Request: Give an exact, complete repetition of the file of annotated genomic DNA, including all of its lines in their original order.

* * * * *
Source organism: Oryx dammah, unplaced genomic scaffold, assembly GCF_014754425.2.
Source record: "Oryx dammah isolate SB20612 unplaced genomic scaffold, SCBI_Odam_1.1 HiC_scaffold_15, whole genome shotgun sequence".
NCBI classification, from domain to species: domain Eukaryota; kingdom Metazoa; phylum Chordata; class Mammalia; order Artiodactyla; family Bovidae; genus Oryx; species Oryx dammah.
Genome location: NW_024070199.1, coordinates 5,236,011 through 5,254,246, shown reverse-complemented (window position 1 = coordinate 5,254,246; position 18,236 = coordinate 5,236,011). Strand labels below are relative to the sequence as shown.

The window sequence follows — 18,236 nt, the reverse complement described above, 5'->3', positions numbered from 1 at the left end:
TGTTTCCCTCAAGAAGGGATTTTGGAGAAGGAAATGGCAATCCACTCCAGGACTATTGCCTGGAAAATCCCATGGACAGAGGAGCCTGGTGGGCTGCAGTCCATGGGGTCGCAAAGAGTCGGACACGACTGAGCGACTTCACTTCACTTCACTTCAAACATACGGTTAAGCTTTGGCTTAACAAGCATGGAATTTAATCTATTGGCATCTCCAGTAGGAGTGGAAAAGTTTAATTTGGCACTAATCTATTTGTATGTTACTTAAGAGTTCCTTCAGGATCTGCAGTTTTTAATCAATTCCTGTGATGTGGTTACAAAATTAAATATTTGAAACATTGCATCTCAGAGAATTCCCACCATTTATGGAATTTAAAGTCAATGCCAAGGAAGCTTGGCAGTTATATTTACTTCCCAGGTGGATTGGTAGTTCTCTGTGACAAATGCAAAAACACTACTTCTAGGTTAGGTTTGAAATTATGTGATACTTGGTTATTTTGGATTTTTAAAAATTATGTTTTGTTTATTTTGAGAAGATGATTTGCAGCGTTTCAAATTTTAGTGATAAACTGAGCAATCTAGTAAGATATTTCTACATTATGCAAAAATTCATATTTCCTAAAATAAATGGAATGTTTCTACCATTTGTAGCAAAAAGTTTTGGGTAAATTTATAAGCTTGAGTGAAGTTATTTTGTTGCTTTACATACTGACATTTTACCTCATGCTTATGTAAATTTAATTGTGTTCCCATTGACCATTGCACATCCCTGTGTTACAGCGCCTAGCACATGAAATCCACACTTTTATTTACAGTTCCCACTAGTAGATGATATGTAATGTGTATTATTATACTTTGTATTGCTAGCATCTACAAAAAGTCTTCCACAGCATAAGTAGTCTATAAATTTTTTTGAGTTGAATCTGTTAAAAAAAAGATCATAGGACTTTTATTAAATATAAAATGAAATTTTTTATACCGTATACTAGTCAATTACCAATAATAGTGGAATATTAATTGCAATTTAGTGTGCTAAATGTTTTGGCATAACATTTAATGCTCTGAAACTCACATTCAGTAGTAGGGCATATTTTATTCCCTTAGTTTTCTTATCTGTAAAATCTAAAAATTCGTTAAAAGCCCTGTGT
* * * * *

Source organism: Oryx dammah, unplaced genomic scaffold, assembly GCF_014754425.2.
Source record: "Oryx dammah isolate SB20612 unplaced genomic scaffold, SCBI_Odam_1.1 HiC_scaffold_15, whole genome shotgun sequence".
NCBI classification, from domain to species: domain Eukaryota; kingdom Metazoa; phylum Chordata; class Mammalia; order Artiodactyla; family Bovidae; genus Oryx; species Oryx dammah.
Genome location: NW_024070199.1, coordinates 5,236,011 through 5,254,246, shown reverse-complemented (window position 1 = coordinate 5,254,246; position 18,236 = coordinate 5,236,011). Strand labels below are relative to the sequence as shown.

The window sequence follows — 18,236 nt, the reverse complement described above, 5'->3', positions numbered from 1 at the left end:
TGTTTCCCTCAAGAAGGGATTTTGGAGAAGGAAATGGCAATCCACTCCAGGACTATTGCCTGGAAAATCCCATGGACAGAGGAGCCTGGTGGGCTGCAGTCCATGGGGTCGCAAAGAGTCGGACACGACTGAGCGACTTCACTTCACTTCACTTCAAACATACGGTTAAGCTTTGGCTTAACAAGCATGGAATTTAATCTATTGGCATCTCCAGTAGGAGTGGAAAAGTTTAATTTGGCACTAATCTATTTGTATGTTACTTAAGAGTTCCTTCAGGATCTGCAGTTTTTAATCAATTCCTGTGATGTGGTTACAAAATTAAATATTTGAAACATTGCATCTCAGAGAATTCCCACCATTTATGGAATTTAAAGTCAATGCCAAGGAAGCTTGGCAGTTATATTTACTTCCCAGGTGGATTGGTAGTTCTCTGTGACAAATGCAAAAACACTACTTCTAGGTTAGGTTTGAAATTATGTGATACTTGGTTATTTTGGATTTTTAAAAATTATGTTTTGTTTATTTTGAGAAGATGATTTGCAGCGTTTCAAATTTTAGTGATAAACTGAGCAATCTAGTAAGATATTTCTACATTATGCAAAAATTCATATTTCCTAAAATAAATGGAATGTTTCTACCATTTGTAGCAAAAAGTTTTGGGTAAATTTATAAGCTTGAGTGAAGTTATTTTGTTGCTTTACATACTGACATTTTACCTCATGCTTATGTAAATTTAATTGTGTTCCCATTGACCATTGCACATCCCTGTGTTACAGCGCCTAGCACATGAAATCCACACTTTTATTTACAGTTCCCACTAGTAGATGATATGTAATGTGTATTATTATACTTTGTATTGCTAGCATCTACAAAAAGTCTTCCACAGCATAAGTAGTCTATAAATTTTTTTGAGTTGAATCTGTTAAAAAAAAGATCATAGGACTTTTATTAAATATAAAATGAAATTTTTTATACCGTATACTAGTCAATTACCAATAATAGTGGAATATTAATTGCAATTTAGTGTGCTAAATGTTTTGGCATAACATTTAATGCTCTGAAACTCACATTCAGTAGTAGGGCATATTTTATTCCCTTAGTTTTCTTATCTGTAAAATCTAAAAATTCGTTAAAAGCCCTGTGT